Alabaster grows by 34 percent in 10 years
By NEAL WAGNER / City Editor
Alabaster saw about half the percentage of population growth in the first decade of the new millennium than it did in the 1990s, but still recorded a more than 34-percent increase over the past 10 years.
From 2000-2010, Shelby County’s largest city grew from 22,619 residents to 30,352 residents. Though the growth percentage of the past 10 years was not as high as the nearly 70 percent increase from 1990-1999, 2010 marked the first time Alabaster’s population has topped 30,000.
Actions taken by the mayor and City Council because of the explosive growth in the 1990s likely played a role in Alabaster’s growth rate from 2000-2010, said Alabaster Mayor David Frings.
“In the late ‘90s, the mayor, City Council and planning and zoning board at that time tried to enact measures to slow that growth down,” Frings said. “They set parameters for developers, like the minimum lot size, housing density and things like that.”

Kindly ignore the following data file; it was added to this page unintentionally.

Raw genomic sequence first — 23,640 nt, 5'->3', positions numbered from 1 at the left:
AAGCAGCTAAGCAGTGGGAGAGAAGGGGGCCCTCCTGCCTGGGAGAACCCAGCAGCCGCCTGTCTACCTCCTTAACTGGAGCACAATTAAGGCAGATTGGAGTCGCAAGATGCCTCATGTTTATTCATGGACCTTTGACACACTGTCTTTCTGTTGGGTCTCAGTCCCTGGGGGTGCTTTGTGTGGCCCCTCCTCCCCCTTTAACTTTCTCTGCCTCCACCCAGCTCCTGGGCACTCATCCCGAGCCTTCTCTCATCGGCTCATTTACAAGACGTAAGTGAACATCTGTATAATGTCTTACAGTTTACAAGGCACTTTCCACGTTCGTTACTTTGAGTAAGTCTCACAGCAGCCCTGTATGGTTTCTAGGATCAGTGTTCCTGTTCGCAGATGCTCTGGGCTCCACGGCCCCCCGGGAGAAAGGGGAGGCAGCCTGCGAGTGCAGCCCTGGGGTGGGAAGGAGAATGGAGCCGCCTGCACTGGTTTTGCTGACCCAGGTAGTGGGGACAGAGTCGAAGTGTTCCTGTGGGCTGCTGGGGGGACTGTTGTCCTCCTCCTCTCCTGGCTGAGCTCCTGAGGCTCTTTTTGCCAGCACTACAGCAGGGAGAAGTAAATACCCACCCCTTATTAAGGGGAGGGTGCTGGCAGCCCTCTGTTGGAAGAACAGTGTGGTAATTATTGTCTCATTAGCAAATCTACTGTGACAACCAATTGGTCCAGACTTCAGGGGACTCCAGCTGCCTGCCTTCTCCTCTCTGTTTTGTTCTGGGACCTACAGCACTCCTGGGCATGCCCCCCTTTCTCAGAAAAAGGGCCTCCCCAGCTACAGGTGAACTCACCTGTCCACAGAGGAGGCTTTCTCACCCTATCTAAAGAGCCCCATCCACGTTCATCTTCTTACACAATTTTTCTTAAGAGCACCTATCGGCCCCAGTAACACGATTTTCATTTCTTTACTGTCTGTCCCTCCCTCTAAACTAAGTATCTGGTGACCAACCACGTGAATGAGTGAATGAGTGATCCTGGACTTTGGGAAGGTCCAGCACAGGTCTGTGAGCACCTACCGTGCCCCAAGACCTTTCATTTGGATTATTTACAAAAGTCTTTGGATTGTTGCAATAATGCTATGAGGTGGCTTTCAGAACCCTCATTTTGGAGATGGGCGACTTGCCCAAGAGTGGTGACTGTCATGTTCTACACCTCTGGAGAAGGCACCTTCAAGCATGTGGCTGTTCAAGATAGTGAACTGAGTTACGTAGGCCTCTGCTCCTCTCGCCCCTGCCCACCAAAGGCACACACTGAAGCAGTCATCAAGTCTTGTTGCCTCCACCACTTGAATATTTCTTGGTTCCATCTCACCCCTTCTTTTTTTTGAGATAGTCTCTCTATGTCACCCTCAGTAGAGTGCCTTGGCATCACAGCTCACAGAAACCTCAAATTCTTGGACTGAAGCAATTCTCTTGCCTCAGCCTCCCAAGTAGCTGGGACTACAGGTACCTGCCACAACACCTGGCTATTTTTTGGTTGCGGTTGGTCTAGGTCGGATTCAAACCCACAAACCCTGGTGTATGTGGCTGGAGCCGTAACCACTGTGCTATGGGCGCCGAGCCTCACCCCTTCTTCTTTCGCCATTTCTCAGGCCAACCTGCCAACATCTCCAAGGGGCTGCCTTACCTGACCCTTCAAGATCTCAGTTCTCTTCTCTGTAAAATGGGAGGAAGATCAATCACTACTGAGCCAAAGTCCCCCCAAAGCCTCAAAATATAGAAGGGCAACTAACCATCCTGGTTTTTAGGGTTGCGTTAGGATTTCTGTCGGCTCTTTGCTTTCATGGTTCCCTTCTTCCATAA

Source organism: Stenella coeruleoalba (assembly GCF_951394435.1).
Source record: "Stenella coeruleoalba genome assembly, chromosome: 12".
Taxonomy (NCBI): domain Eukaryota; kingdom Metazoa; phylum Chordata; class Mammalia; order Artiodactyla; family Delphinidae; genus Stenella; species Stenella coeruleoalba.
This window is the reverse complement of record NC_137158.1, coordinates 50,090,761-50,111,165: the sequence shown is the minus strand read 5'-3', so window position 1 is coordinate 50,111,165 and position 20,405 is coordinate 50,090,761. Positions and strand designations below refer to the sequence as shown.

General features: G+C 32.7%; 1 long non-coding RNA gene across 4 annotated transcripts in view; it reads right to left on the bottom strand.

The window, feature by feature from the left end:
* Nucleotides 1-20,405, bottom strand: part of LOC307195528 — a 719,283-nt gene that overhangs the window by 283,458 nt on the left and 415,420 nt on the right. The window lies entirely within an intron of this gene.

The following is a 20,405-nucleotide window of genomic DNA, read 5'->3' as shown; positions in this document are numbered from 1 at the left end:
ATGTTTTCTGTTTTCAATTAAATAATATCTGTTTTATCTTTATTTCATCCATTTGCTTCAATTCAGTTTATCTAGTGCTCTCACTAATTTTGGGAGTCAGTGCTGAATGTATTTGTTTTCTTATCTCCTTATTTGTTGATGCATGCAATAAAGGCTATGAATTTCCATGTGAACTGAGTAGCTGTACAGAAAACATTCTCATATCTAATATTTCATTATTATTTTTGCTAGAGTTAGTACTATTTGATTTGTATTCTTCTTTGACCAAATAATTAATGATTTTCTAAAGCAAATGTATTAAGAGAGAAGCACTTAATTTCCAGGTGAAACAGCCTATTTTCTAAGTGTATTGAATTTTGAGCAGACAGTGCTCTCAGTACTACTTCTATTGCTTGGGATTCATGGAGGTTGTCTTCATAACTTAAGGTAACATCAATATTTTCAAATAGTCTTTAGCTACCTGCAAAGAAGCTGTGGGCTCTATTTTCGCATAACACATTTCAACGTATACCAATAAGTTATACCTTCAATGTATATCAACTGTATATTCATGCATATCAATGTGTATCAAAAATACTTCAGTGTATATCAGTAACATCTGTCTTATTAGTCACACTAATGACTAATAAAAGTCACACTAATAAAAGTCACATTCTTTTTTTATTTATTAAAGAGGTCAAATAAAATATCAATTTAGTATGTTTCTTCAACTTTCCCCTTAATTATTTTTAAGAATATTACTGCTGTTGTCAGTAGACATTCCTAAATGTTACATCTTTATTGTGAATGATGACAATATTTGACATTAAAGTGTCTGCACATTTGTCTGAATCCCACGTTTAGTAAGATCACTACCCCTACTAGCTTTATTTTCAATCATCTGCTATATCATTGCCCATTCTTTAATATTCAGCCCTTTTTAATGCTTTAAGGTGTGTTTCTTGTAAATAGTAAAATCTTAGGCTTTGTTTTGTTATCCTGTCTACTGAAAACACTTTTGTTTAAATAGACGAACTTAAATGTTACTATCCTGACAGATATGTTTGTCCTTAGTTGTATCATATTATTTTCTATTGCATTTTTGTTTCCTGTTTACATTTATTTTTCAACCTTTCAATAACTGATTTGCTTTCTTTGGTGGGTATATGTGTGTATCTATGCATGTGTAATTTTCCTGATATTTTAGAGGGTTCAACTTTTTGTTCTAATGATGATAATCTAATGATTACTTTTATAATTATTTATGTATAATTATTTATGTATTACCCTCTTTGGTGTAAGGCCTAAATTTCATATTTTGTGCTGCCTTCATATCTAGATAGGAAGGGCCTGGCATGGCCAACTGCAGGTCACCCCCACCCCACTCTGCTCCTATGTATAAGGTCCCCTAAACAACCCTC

Frings, who has been in office since 2000, said the growth of the past 10 years likely would have been much higher if the city hadn’t enacted the development guidelines in the 1990s.
“We wanted to grow, but not at a rate that we couldn’t keep up with it,” Frings said. “Often, a developer will want to build the highest density of homes possible in an area.
“We negotiate with them, and instead of 1,000 houses, they will build 300 houses.
‘We want growth, but not uncontrolled, unsustainable growth. We think we’ve done that.”
Because of the way the state’s tax structure is organized, sales and other business-related taxes typically fund a large percentage of city departments, such as police, parks and recreation and fire.
Frings said if Colonial Properties Trust hadn’t built the Colonial Promenade shopping center in the city in 2005, Alabaster city services likely would be struggling to support its current population.
“If we hadn’t marketed and recruited the stores at the Promenade when we did, the city would not be faring as well as it is now,” Frings said. “Getting that shopping center was a have-to-do for us.”
Most of the city’s growth took place before the housing market crashed a few years ago, and Alabaster’s population likely will remain relatively unchanged for a few more years, Frings predicted.
“The housing market has slowed down way too much. Last year, we granted something like seven or 12 new home permits. Before the crunch, it was between 200-300 new homes a year,” Frings said.
“I think it’s going to take an extremely long while for the economy to come back,” he added. “It’s probably going to be a three- or four-year process.”